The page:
I’m wondering if and when I should consider getting a decent quality 34 string harp. Part of it is down to finances, part down to my relationship (we’ve been together nearly two years, and his flat has the space for a floor harp whereas mine doesn’t), but mainly it’s about whether I am going to continue the harp. I just tried playing briefly while seated on the sofa and with the harp on a games box covered with a folded blanket, and that felt better than the dining chair and cat carrier setup. Unfortunately I’ve got sore finger pads at the moment. Is there any solution to that, or do I just play a small amount a day until they toughen up?
In terms of getting a floor harp, if I do, if at all possible I should hold out until the next Edinburgh festival, which is the best part of a year, so that I can try them out properly once I am playing better and know more about what I need. I could focus more on the wire harp to begin with, in the meantime. Of course, there’s something to be said for learning on a good quality harp with a good range, and it seems that if it turned out harping wasn’t for me, selling it on wouldn’t be difficult. So if I wanted one sooner, Edinburgh seems to have a thriving harp community, so I could possibly try out local folks’ harps if they don’t mind. I’ve just been chatting with some lovely people at Telynau Teifi, who say that I could have one of their harps strung with silkgut or another synthetic string, and that they’ve done it for other vegetarian harpists before. Their Siff Saff looks rather lovely. I think I’d prefer a round back or stave back harp, the square boxy ones are uncomfortable, so that seems to rule out Dusty Strings. I’d also have a look at Starfish and Pilgrim, though Pilgrim seem to be more about making lever harps that are really close to pedal harps for people who want to “move up” (grr). I could be wrong about that, though. I don’t know how those harp makers would feel about stringing a harp with anything other than gut. How do people here find that silkgut and fluorocarbon feel and behave? I wasn’t wildly struck by the Camac harps, though that could have been due to poor posture (I was in my wheelchair, which probably meant the heights were all wrong), getting double vision, sensory overload from the crowd and so forth.May 18, 2015 at 1:23 pm #187891
Elletaria, my take on strings: silkgut has the tone and to a large extent feel of real gut to me; fluorocarbon made by Savarez Alliance less so and a bit brighter in tone down to 1.01mm diameter. Below that they are multi-strand and feel more like the real thing. Different people will have different takes on this.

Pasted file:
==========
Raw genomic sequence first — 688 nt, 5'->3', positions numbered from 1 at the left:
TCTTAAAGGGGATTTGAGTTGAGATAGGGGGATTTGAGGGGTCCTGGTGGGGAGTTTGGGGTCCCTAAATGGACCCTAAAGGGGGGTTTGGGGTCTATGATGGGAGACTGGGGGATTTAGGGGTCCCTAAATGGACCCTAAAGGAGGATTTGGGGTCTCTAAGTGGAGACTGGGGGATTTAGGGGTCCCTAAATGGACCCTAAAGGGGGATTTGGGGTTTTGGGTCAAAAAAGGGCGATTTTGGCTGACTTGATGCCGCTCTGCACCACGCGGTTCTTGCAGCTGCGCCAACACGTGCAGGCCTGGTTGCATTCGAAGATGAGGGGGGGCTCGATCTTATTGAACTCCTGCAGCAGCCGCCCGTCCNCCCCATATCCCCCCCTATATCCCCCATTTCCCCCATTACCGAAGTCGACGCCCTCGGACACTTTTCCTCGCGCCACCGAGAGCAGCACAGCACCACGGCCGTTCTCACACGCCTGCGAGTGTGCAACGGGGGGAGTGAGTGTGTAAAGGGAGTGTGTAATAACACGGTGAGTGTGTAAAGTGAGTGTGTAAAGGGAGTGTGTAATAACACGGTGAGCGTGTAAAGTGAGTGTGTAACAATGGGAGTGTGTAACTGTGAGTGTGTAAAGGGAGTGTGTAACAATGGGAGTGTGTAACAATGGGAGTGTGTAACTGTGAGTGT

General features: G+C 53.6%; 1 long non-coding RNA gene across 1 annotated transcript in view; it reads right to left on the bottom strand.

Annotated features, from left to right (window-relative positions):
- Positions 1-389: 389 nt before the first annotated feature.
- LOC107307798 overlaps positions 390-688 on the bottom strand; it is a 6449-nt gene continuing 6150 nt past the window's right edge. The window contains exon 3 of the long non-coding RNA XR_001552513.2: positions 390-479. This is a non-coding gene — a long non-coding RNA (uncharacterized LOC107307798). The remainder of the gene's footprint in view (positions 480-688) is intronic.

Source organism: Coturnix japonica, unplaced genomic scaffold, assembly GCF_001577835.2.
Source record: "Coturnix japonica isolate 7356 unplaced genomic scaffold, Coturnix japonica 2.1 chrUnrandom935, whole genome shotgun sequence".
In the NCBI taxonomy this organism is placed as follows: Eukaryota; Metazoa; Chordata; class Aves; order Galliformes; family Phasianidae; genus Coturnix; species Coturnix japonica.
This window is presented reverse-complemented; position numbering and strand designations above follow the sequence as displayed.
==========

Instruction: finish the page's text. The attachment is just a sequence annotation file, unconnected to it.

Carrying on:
I does not take much to throw a string out of tune; I’m wondering if that crack may be the culprit. String tension tends to pull the sides in so some slight “give” at the crack may be the problem. I gather that this is one that has been loaned to you; it may be easily repaired though.
There are lots of books for Celtic music – I particularly like those from Kim Robertson. A really good introduction to techniques and ornaments would be the DVD “Secrets of the Celtic Style” by Laurie Riley; you can probably find both over there.
Dwight Blevins (Blevins Harps) makes something he calls LeStik that many like as an extension for a smaller harp. A bit expensive it seems to me, but the principle is easy: it is simple a nicely shaped board that clamps in a sound hole. If the harp has a base with a lip the Stik may have to be custom made.
BiagioMay 18, 2015 at 2:12 pm #187892jennifer-rehfischParticipant
Depending on where you are, you may be close to a branch of the Clarsach Society. The contact details for the branch secretaries are on the Clarsach Society website. Most of the branches meet fairly regularly and it can be a good opportunity to meet other people and try out harps. I belong to the Edinburgh branch and there is quite a variety of harps. Pilgrim make both harps with tighter and looser tension. Both are popular. Just let me know if you want to attend the Edinburgh branch meetings – the building does have wheelchair access but the doors are quite heavy. I’d be happy to give you a hand.May 18, 2015 at 3:17 pm #187894
Thanks, that’s very kind.
I’ve seen Tim Hampson’s harps mentioned elsewhere on this forum. Does anyone know more about them, and in particular the cost of a student model? They look beautiful and are very lightweight.May 18, 2015 at 3:31 pm #187897patricia-jaegerMember
There was a question here about possibly getting sore fingers from harp practice. Here is a tip from Mildred Dilling, called “The First Lady of the Harp” when she was concertizing in the the mid 1900’s. She used “Tincture of Myrrh” available from a pharmacy, to toughen her fingertips. She mentioned this in a workshop I attended in 1978, ten years before her death. I took copious notes and if anyone wants more tips from her (four typed pages) they could e-mail me privately.May 18, 2015 at 4:57 pm #187899